• edited August 2005
    Sorry if I seem like Im being pedantic ... but .... here goes anyway

    Its not the simple stuff thats the problem, is it possible for sombody to be bad? Is it possible for somebody to have no redeeming qualities what so ever? The Christian tradition says there is good and evil, generally, both in the one person, but is it possible in the buddhist tradition?

    And if so ..... how do you handle wrong speech in that situation?
  • edited August 2005
    i have heard thta before. I always had female friends who told me the same thing. I find it funny how guys have an easy time being buddies and woman get catty with each other.

    Comic,

    You know something? I have always gotten along better with men than with most women. I am a very direct and up front person---if you pi$$ me off, you will have to deal with me to my face (I don't bad-mouth someone behind their back) and I will tell you why you pi$$ed me off with no beating around the bush. I think most women are threatened by my doing that and as a result I do not have many women friends. I have some but they are like me---direct and to the point. We all also get along great, too.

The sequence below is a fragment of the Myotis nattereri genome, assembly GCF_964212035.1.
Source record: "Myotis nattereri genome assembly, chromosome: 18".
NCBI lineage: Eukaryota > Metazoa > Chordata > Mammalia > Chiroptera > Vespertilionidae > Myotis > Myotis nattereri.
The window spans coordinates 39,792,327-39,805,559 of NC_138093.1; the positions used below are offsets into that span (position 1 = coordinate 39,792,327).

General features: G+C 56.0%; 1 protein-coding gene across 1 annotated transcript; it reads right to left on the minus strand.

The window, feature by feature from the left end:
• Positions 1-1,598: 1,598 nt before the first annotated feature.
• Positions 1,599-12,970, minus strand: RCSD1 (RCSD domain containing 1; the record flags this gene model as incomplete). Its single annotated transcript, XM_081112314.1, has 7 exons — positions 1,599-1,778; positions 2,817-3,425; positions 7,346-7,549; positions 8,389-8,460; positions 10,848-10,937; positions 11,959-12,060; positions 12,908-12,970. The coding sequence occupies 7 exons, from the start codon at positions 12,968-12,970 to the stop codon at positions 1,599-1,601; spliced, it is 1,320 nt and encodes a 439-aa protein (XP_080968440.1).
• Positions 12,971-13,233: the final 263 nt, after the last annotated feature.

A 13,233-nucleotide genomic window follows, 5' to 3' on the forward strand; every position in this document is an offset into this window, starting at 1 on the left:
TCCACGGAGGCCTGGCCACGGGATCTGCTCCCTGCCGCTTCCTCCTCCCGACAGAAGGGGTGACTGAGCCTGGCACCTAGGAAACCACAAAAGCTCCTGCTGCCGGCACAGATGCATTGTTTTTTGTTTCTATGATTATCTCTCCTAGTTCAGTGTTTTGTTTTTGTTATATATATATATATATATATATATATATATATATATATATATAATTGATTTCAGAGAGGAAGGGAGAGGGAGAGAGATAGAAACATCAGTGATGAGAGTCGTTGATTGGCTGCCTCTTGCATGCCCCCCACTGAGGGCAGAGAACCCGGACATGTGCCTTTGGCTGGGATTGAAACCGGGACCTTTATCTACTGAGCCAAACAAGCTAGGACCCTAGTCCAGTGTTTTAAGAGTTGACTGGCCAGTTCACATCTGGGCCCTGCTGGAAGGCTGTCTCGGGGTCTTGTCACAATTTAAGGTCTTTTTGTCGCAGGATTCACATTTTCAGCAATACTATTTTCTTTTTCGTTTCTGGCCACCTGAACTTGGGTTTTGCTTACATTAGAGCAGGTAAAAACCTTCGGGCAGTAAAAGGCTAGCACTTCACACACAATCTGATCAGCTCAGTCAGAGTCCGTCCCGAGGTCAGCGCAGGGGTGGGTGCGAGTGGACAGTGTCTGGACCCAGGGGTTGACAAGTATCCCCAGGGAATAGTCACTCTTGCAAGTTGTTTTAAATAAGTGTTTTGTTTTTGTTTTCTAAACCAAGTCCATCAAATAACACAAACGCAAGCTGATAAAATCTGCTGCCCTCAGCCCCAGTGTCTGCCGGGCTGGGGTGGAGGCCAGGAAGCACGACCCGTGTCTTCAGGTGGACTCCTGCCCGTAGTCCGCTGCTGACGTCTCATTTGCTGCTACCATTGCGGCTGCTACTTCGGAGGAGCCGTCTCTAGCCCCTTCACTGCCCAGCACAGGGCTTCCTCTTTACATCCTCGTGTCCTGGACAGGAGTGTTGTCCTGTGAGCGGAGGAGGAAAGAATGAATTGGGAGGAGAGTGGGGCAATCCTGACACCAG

Adiana :smilec:
  • JasonJason God Emperor Arrakis Moderator
    edited August 2005
    Devadatta

    Devadatta was a cousin of the Buddha who entered the Order and gained supernormal powers of the mundane plane (puthujjana-iddhi). Later, however, he began to harbour thoughts of jealousy and ill will toward his kinsman, the Buddha, and his two chief disciples, Sâriputta and Mahâ Moggallâna, with the ambition of becoming the leader of the Sangha, the Order of Monks.

    Devadatta wormed himself into the heart of Ajâtasattu, the young prince, the son of King Bimbisâra. One day when the Blessed One was addressing a gathering at the Veluvana Monastery, where the king, too, was present, Devadatta approached the Buddha, saluted him, and said: "Venerable sir, you are now enfeebled with age. May the Master lead a life of solitude free from worry and care. I will direct the Order."

    The Buddha rejected this overture and Devadatta departed irritated and disconcerted, nursing hatred and malice toward the Blessed One. Then, with the malicious purpose of causing mischief, he went to Prince Ajâtasattu, kindled in him the deadly embers of ambition, and said:

    "Young man, you had better kill your father and assume kingship lest you die without becoming the ruler. I shall kill the Blessed One and become the Buddha."